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Scientists capture an image of quantum entanglement for the first time ever




Scientists capture an image of quantum entanglement for the first time ever

Quantum entanglement is where two objects become intertwined and stay regardless of what the distance is between them. This is actually a tricky phenomenon to study let alone photograph. But scientists have now managed to capture the phenomenon for the very first time.

This particular phenomenon is described as the ‘spooky action at a distance’ by Albert Einstein. Today we know quantum entanglement as when a pair of particles that cross paths and interact with each other can become connected and stay that way, even when spaced very far apart. Once they are intertwined in this way, changes to one particle can immediately shape the other. This is an odd scientific phenomenon that has been proven through experiments with atoms and molecules. More recently, it has been proven through entangled objects of even larger scales.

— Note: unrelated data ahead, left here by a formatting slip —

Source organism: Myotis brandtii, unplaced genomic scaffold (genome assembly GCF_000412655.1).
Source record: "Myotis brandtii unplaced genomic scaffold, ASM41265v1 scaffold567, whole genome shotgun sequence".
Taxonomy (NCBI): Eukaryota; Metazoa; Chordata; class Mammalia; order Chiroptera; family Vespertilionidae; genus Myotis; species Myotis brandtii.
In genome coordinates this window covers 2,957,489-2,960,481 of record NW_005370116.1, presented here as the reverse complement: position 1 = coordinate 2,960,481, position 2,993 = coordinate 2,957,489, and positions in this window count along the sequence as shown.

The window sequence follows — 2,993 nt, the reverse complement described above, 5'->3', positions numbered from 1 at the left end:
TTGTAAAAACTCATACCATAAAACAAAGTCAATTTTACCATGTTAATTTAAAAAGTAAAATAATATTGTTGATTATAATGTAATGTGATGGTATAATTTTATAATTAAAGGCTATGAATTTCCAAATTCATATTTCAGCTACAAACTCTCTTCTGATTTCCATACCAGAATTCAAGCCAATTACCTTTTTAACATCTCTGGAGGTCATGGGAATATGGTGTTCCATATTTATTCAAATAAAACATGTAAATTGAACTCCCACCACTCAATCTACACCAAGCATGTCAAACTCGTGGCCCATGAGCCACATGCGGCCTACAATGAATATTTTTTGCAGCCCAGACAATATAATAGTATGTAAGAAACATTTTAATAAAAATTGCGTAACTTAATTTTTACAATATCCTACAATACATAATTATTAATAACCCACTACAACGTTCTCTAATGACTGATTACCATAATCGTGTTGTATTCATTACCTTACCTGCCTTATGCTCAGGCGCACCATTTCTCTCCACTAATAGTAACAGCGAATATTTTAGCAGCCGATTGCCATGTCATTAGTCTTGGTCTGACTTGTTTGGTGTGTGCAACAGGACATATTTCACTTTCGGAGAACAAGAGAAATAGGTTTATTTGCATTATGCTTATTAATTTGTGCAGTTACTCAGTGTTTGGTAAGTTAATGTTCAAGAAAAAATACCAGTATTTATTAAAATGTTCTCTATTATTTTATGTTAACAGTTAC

In practical terms, quantum entanglement is considered to be a key part of quantum mechanics which is known to form the basis for fields such as quantum computing and cryptography. Therefore, there is considerable interest in advancing our understanding of it. Scientists at the University at Glasgow have undertaken a study, a form of quantum entanglement known as bell entanglement, described by late physicist John Stewart Bell in the 1960s.

The scientist set-up an experiment where a stream of entangled photons or light particles were fired at non-conventional objects atop liquid-crystal materials. This changed the phase of the photons as they passed through it. With the help of a super-sensitive camera at the ready, the scientists were able to capture the entanglement in action. This is the very first time that the phenomenon was captured. This photo is the evidence of this long-studied scientific enigma.

Dr. Paul-Antoine Moreau, lead author of the research said:

“The image we’ve managed to capture is an elegant demonstration of a fundamental property of nature, seen for the very first time in the form of an image. It’s an exciting result which could be used to advance the enraging field of quantum and lead to new types of imaging.”

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